As long as it's relevant, not part of your job, and about developing your own (or someone else's) skills and knowledge, you can probably count it as CIPR CPD. This includes:
- training courses, conferences, presentations, briefings and webinars (CIPR or other)
- studying for a qualification (CIPR or other)
- reading books or short publications (e.g. case-studies and skills guides)
- writing books or CIPR short publications
- delivering or receiving coaching, mentoring and work-shadowing
- delivering (unpaid) lectures and presentations
- ad-hoc learning, research or study project
- voluntary work (where you're using your PR skills and knowledge)
- sitting on CIPR (or other relevant) committees and working groups or judging panels.
What doesn't count
- anything that's part of your regular job or for which you're paid
- blogging or writing short content for publication.
- attending social events (including Award ceremonies)
Twice a year, the CIPR CPD team will review a selection of CPD records to ensure CPD logging requirements are being met.
How to find CPD activities
Try the CIPR CPD activities database: we've got nearly 1400 CPD activities listed there. You can search by topic, activity type, level, location, provider, number of points and whether or not the activity is free.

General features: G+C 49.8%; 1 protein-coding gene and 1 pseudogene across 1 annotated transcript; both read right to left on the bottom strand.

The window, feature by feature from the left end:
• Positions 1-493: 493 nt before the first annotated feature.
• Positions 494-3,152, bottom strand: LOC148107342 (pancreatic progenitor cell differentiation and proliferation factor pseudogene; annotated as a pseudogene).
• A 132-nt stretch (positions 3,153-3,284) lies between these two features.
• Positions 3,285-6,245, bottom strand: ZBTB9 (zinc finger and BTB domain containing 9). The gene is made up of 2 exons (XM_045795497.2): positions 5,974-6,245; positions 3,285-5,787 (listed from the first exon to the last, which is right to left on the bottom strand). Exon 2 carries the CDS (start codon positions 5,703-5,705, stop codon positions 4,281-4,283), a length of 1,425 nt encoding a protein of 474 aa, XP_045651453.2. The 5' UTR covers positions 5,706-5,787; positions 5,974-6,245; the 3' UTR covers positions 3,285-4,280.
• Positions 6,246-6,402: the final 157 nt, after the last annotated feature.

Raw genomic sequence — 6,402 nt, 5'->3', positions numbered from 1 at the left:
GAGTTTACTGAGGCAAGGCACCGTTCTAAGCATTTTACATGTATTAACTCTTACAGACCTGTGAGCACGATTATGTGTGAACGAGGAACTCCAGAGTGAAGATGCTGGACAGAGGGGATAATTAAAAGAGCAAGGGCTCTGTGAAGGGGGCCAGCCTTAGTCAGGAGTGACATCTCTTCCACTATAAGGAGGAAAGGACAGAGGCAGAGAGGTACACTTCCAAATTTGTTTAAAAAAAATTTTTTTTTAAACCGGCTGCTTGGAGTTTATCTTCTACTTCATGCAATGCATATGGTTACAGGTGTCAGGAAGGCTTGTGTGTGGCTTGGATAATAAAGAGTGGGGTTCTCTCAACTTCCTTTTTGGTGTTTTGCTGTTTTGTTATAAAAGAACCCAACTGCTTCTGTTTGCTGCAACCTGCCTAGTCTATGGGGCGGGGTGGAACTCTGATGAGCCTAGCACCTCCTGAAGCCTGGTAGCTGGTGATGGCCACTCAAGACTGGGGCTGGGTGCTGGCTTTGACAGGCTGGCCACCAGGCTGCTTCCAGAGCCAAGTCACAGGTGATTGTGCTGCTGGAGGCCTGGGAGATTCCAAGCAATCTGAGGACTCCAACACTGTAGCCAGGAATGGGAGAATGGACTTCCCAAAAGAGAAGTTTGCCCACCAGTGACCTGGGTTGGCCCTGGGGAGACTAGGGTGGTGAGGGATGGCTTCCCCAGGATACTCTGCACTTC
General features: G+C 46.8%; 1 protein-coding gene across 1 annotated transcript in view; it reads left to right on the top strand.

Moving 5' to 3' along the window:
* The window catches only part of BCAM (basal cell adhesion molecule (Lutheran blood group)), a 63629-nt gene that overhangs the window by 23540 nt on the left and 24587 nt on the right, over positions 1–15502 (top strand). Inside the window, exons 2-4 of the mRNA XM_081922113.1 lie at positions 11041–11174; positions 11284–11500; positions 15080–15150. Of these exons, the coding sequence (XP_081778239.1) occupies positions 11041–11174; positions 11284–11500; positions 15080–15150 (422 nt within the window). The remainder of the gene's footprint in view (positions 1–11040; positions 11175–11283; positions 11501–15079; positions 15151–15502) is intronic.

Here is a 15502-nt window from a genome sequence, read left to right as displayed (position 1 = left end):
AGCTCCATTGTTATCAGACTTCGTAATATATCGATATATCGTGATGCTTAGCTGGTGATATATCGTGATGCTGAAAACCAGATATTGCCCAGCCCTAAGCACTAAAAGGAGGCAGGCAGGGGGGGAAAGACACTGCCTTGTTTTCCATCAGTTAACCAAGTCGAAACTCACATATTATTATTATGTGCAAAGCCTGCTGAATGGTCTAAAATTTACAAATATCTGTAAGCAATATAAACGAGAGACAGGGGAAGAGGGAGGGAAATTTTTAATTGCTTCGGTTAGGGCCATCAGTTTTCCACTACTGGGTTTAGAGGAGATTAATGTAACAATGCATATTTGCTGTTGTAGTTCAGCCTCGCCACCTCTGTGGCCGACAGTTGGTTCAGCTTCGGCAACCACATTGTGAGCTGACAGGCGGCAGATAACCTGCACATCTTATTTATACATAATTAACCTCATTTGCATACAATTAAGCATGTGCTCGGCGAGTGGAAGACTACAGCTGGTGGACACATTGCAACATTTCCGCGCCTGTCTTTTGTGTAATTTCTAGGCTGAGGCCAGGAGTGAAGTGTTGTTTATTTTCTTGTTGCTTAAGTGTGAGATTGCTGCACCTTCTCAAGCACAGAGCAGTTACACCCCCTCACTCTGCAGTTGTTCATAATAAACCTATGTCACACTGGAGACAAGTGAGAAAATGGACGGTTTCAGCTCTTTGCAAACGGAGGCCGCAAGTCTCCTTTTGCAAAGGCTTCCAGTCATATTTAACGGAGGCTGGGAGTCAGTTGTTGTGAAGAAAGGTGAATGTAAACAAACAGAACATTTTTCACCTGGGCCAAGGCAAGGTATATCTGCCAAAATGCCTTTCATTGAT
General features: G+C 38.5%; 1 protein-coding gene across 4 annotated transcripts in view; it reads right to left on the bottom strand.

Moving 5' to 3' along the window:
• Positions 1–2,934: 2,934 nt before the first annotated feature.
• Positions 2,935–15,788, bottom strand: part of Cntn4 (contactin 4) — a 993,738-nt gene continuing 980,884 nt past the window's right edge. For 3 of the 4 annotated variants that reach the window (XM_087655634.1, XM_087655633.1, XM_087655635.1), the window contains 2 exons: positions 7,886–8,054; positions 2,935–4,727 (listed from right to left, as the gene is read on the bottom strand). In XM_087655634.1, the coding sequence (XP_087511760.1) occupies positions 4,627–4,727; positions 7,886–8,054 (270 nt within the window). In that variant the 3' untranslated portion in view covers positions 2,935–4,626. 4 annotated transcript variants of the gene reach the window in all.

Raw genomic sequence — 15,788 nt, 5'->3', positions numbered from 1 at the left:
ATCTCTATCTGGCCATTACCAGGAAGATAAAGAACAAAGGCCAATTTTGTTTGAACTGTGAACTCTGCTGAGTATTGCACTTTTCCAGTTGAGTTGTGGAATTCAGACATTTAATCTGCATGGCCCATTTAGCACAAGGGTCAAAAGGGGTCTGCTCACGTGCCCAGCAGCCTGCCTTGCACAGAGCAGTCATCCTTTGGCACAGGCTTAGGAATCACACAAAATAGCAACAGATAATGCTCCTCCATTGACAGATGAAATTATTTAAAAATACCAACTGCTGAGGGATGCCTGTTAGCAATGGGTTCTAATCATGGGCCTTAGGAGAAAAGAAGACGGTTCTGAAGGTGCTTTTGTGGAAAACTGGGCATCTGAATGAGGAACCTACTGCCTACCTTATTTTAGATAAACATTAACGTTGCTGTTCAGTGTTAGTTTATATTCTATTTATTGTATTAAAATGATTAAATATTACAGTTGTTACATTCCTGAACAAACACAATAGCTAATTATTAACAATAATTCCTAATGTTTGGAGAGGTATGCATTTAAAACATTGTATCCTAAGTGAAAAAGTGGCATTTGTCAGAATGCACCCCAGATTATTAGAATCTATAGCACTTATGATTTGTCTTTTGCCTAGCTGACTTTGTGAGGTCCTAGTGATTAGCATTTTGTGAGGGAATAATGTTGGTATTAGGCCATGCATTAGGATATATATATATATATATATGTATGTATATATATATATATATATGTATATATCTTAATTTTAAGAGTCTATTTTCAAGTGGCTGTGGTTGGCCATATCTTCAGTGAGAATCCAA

Log on to the CIPR website: you can access online content like webinars, skills guides and case studies and learn at the pace and time that suits you.
Talk to your employer: there may be formal or informal development opportunities available internally. Use your appraisal meeting to have a discussion about your career development and ask what support is available internally.
Get in touch with our groups: we have 23 regional, sector and discipline groups and you can join up to 5 for free. They organise events, briefing and development sessions around the country.